Low-cost, limited-choice plans leave consumers satisfied

7e8ainsurance

Bob Herman reported this week on Modern Healthcare’s business blog that a new study from researchers at Georgetown University’s Health Policy Institute is out.   They studied narrow-network plans sold in six states’ individual-market exchanges for the Robert Wood Johnson Foundation.

Herman’s article is available here.

After the first six months, those exchanges are reporting very few complaints from consumers who choose the plans with low-monthly premiums and a limited service network. And those plans that have no low-monthly premium options are beginning to be at a disadvantage. According to the study,

Officials in all six states report an expectation that insurers will narrow networks even further in 2015, and one insurance company official predicted, “I think you’re going to see a lot of experimentation among carriers in the first years.” In Oregon, for example, although there were 11 insurers competing in the nongroup marketplace, Moda Health Plan garnered 76 percent of the enrollees.

Many observers suggested they were able to achieve this market share because of their lower premiums, attributable at least in part to their narrower network offerings. A state marketplace official noted, “if plans want to compete with Moda [in 2015], they will have to come down in price, and networks are the easiest thing to fiddle with to do this.”

 Implementation of the Affordable Care Act: Cross-Cutting Issues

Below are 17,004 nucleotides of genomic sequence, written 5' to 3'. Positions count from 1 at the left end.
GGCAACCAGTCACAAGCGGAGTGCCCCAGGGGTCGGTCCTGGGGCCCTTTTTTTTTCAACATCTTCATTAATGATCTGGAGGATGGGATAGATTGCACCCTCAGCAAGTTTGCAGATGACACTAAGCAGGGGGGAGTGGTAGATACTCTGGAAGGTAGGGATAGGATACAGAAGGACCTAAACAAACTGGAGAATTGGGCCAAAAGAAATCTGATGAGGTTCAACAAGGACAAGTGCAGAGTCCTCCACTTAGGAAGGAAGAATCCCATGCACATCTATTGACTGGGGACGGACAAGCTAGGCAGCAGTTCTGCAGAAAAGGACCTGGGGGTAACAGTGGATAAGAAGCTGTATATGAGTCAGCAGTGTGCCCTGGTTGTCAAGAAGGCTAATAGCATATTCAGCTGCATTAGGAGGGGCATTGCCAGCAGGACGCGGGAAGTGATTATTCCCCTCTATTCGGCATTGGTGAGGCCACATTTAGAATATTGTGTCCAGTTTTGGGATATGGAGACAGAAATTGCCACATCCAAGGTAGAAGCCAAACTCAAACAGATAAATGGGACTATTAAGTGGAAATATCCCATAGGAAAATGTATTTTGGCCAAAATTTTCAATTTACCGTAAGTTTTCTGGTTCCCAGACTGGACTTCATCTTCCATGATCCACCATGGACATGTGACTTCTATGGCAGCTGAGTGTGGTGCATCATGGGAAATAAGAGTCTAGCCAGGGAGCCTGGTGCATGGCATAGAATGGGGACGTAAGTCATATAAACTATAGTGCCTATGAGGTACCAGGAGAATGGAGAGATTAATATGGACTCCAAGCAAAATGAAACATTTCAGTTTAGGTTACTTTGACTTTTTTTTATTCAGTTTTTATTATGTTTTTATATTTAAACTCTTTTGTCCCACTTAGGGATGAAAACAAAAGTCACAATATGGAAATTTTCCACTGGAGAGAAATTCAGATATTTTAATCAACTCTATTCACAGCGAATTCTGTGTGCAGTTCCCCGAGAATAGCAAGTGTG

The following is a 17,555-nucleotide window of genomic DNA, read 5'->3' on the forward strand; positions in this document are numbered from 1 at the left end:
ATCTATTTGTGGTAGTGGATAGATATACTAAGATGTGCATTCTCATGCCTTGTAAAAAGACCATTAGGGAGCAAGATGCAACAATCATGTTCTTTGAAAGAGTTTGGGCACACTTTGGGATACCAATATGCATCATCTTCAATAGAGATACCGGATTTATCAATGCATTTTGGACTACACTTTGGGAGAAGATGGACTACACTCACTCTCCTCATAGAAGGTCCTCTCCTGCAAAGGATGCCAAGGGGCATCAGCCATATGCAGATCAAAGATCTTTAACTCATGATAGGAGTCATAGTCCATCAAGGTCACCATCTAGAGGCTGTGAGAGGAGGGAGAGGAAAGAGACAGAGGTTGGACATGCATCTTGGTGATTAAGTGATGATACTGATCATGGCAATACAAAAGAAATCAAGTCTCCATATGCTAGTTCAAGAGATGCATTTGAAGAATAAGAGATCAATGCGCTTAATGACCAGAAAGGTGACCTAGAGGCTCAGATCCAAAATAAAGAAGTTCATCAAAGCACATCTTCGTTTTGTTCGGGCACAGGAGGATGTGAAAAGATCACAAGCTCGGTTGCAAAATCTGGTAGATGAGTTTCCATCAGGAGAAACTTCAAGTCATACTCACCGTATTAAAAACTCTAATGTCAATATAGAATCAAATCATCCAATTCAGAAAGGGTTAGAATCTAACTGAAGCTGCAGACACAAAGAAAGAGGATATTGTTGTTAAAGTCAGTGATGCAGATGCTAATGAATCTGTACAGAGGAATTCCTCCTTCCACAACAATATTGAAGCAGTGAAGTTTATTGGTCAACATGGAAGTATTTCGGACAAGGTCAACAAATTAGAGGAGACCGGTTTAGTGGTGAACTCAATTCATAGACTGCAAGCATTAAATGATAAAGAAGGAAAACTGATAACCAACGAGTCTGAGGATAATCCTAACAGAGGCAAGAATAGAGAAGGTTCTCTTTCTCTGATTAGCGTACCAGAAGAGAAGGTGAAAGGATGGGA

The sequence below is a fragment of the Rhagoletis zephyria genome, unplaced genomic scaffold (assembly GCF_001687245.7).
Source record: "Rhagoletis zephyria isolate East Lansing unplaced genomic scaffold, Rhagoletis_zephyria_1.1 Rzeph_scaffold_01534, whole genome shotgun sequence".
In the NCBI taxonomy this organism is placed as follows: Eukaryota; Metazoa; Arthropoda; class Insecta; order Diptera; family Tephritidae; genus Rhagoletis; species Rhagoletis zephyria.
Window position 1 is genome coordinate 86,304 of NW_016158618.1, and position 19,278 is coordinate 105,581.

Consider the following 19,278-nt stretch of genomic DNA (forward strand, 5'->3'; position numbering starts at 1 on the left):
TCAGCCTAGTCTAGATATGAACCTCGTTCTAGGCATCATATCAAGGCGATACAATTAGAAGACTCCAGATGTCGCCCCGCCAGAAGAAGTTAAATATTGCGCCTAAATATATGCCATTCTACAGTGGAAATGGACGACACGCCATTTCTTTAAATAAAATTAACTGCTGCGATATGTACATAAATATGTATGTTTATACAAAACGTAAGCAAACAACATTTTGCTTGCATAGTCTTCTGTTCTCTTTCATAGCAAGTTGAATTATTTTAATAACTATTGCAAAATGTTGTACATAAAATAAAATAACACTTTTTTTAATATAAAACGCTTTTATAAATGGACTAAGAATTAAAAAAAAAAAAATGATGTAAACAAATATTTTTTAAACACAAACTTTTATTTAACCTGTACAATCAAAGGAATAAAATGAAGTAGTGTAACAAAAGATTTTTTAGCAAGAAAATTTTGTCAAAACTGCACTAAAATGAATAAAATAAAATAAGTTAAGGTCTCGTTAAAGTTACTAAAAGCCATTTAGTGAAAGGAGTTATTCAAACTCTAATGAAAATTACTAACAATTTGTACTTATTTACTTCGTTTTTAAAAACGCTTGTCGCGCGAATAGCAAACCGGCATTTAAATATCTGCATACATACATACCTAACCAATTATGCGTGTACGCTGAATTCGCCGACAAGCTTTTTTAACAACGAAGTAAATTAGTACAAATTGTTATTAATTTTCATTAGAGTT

Six-State Case Study on Network Adequacy, Robert Wood Johnson Foundation, September 2014

It’s early and a number of factors remain to play out, such as how employees of larger companies might react to similarly paired down plans in their offerings, but the results could lead to a larger volume of these plans being offered outside of the exchanges.

If there’s less perceived consumer pressure for plans with multiple providers, insurers certainly will gain greater leverage in future contract negotiations with hospitals.

The original Georgetown/RWJF study can be found here.

Dewey Mooring

Nobody digs deeper than Dewey to understand a client’s business and industry and then translates the learning into creative insights. He leads our account team as well as authors strategic plans, creative briefs, and even oversees research for clients such as Vidant Health, Cooper University Health Care, Southwestern Vermont Medical Center, and Dartmouth-Hitchcock Medical Center, among others.

Dewey regularly speaks at healthcare industry conferences, including the Spring Symposium of the New England Society for Healthcare Communications (NESHCo), the Hospital Marketing National Conference, the Oklahoma Hospital Association, and the Wisconsin Healthcare Public Relations & Marketing Society.

He also led the teams that launched the NC Women’s Hospital and NC Children’s Hospital, as well as Vidant Children’s Hospital and the MD Anderson Cancer Center at Cooper.

Leave a Reply

Your email address will not be published. Required fields are marked *

Subscribe to Jennings e-newsletter
Curated news and information in healthcare marketing